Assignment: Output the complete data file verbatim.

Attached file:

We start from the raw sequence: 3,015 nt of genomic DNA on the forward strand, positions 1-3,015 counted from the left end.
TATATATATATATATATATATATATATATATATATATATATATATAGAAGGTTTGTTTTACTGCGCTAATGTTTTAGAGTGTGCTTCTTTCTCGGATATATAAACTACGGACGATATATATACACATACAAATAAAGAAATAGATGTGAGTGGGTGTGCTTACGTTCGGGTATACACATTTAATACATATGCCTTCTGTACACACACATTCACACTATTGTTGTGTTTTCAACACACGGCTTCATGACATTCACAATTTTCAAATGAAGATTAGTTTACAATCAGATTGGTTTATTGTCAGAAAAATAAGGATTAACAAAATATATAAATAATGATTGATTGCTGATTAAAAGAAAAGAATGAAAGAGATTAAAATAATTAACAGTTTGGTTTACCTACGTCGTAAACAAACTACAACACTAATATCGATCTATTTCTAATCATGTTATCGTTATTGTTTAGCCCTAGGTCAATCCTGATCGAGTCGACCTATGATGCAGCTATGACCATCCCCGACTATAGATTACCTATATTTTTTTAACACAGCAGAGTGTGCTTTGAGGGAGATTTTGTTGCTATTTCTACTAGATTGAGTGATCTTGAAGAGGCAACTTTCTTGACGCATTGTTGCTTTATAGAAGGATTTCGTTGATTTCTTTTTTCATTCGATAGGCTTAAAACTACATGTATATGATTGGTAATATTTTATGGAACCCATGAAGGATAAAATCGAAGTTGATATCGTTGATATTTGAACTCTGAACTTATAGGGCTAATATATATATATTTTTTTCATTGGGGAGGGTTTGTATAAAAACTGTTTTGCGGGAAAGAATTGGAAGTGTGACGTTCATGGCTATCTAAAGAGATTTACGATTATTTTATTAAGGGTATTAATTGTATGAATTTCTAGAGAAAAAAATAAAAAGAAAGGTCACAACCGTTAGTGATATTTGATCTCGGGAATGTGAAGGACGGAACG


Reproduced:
We start from the raw sequence: 3,015 nt of genomic DNA on the forward strand, positions 1-3,015 counted from the left end.
TATATATATATATATATATATATATATATATATATATATATATATAGAAGGTTTGTTTTACTGCGCTAATGTTTTAGAGTGTGCTTCTTTCTCGGATATATAAACTACGGACGATATATATACACATACAAATAAAGAAATAGATGTGAGTGGGTGTGCTTACGTTCGGGTATACACATTTAATACATATGCCTTCTGTACACACACATTCACACTATTGTTGTGTTTTCAACACACGGCTTCATGACATTCACAATTTTCAAATGAAGATTAGTTTACAATCAGATTGGTTTATTGTCAGAAAAATAAGGATTAACAAAATATATAAATAATGATTGATTGCTGATTAAAAGAAAAGAATGAAAGAGATTAAAATAATTAACAGTTTGGTTTACCTACGTCGTAAACAAACTACAACACTAATATCGATCTATTTCTAATCATGTTATCGTTATTGTTTAGCCCTAGGTCAATCCTGATCGAGTCGACCTATGATGCAGCTATGACCATCCCCGACTATAGATTACCTATATTTTTTTAACACAGCAGAGTGTGCTTTGAGGGAGATTTTGTTGCTATTTCTACTAGATTGAGTGATCTTGAAGAGGCAACTTTCTTGACGCATTGTTGCTTTATAGAAGGATTTCGTTGATTTCTTTTTTCATTCGATAGGCTTAAAACTACATGTATATGATTGGTAATATTTTATGGAACCCATGAAGGATAAAATCGAAGTTGATATCGTTGATATTTGAACTCTGAACTTATAGGGCTAATATATATATATTTTTTTCATTGGGGAGGGTTTGTATAAAAACTGTTTTGCGGGAAAGAATTGGAAGTGTGACGTTCATGGCTATCTAAAGAGATTTACGATTATTTTATTAAGGGTATTAATTGTATGAATTTCTAGAGAAAAAAATAAAAAGAAAGGTCACAACCGTTAGTGATATTTGATCTCGGGAATGTGAAGGACGGAACG